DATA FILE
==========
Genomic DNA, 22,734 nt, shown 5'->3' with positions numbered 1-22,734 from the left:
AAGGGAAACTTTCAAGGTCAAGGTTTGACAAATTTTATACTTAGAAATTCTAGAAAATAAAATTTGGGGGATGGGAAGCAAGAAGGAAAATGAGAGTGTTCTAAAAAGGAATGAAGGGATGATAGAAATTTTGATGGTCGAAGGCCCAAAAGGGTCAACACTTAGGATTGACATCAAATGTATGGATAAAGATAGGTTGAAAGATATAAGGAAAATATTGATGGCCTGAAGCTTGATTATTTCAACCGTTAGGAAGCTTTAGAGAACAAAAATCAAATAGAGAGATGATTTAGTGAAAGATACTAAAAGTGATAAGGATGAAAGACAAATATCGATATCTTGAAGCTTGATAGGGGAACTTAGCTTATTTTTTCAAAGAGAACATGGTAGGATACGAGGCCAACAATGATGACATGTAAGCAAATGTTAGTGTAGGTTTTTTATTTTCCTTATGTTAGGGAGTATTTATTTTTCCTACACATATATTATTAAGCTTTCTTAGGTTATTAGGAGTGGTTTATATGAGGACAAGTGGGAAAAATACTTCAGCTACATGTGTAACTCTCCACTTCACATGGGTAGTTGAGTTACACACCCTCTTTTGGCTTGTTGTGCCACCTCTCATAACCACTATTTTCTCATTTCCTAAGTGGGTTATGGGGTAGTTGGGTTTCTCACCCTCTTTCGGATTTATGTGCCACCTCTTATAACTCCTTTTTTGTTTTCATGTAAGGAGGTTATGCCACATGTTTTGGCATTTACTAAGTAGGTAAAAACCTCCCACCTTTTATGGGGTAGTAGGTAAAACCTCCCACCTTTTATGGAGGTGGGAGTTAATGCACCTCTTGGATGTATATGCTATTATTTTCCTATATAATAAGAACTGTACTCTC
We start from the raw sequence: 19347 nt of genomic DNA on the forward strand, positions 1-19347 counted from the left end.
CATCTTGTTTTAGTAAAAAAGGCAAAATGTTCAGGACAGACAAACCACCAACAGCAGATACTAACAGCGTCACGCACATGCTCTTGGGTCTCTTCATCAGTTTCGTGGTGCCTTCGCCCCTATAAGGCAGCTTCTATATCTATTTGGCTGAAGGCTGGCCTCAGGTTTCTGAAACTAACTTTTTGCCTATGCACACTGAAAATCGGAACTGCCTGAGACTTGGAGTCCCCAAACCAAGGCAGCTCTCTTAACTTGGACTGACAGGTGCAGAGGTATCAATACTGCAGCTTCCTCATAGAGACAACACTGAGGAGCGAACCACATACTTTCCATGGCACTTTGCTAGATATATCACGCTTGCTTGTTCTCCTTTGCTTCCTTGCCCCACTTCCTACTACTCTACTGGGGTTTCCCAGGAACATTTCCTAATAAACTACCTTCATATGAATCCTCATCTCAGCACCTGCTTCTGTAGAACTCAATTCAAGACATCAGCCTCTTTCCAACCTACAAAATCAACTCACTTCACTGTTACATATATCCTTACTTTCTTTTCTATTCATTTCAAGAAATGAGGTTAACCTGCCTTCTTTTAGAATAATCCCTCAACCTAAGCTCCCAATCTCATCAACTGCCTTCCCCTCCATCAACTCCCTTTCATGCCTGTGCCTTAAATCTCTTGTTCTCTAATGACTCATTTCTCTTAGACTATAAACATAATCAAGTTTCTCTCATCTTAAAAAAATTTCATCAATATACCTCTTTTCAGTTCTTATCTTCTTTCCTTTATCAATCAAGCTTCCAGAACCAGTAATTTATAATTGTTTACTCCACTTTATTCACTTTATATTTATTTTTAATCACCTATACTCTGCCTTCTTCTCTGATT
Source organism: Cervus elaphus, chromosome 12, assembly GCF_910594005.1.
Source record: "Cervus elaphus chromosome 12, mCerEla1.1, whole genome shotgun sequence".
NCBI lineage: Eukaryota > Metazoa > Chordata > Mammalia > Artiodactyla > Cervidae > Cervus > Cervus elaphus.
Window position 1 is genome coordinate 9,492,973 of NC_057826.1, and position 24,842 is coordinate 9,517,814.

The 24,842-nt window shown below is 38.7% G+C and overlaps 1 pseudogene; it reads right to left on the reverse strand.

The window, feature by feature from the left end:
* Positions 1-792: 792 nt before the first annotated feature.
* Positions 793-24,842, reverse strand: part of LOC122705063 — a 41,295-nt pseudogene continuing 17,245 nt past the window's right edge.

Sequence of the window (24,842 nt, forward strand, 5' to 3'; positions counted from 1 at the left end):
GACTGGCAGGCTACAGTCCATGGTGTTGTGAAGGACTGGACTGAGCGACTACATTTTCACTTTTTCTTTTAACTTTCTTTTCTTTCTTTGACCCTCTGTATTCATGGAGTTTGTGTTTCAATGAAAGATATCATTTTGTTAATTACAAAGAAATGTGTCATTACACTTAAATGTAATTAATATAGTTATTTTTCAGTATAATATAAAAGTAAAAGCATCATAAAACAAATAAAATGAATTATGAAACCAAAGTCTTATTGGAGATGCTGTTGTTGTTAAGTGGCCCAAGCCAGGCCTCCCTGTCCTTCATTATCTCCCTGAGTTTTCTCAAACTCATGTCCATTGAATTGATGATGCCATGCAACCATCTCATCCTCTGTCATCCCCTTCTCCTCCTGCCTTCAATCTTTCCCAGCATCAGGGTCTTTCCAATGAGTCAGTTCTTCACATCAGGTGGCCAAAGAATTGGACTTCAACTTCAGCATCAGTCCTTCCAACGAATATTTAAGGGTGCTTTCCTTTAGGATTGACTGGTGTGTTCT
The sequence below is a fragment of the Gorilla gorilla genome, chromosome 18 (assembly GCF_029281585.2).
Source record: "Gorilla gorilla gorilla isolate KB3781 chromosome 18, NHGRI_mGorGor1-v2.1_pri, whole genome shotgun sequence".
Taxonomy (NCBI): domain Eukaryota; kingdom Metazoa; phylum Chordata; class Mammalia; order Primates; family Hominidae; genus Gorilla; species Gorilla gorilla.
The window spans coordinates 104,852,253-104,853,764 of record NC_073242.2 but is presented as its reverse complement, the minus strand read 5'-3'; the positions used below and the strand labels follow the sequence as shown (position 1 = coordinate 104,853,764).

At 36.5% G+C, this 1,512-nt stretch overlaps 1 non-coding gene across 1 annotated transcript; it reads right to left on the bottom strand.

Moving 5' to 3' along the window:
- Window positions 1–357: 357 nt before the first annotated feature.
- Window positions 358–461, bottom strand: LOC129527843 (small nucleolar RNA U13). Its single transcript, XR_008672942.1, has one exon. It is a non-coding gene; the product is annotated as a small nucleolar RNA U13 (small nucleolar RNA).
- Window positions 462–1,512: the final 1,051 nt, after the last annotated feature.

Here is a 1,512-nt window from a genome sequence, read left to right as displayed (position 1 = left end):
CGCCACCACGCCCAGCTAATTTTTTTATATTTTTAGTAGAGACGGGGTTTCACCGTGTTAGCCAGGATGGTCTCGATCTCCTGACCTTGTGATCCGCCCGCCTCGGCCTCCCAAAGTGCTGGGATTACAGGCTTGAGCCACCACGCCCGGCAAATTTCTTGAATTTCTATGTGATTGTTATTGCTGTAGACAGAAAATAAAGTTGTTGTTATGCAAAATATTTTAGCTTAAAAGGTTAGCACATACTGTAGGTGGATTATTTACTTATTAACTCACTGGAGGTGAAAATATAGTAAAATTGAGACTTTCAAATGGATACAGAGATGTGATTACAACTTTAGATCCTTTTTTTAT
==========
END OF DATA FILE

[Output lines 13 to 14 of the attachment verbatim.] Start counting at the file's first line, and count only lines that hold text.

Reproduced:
Sequence of the window (24,842 nt, forward strand, 5' to 3'; positions counted from 1 at the left end):
GACTGGCAGGCTACAGTCCATGGTGTTGTGAAGGACTGGACTGAGCGACTACATTTTCACTTTTTCTTTTAACTTTCTTTTCTTTCTTTGACCCTCTGTATTCATGGAGTTTGTGTTTCAATGAAAGATATCATTTTGTTAATTACAAAGAAATGTGTCATTACACTTAAATGTAATTAATATAGTTATTTTTCAGTATAATATAAAAGTAAAAGCATCATAAAACAAATAAAATGAATTATGAAACCAAAGTCTTATTGGAGATGCTGTTGTTGTTAAGTGGCCCAAGCCAGGCCTCCCTGTCCTTCATTATCTCCCTGAGTTTTCTCAAACTCATGTCCATTGAATTGATGATGCCATGCAACCATCTCATCCTCTGTCATCCCCTTCTCCTCCTGCCTTCAATCTTTCCCAGCATCAGGGTCTTTCCAATGAGTCAGTTCTTCACATCAGGTGGCCAAAGAATTGGACTTCAACTTCAGCATCAGTCCTTCCAACGAATATTTAAGGGTGCTTTCCTTTAGGATTGACTGGTGTGTTCT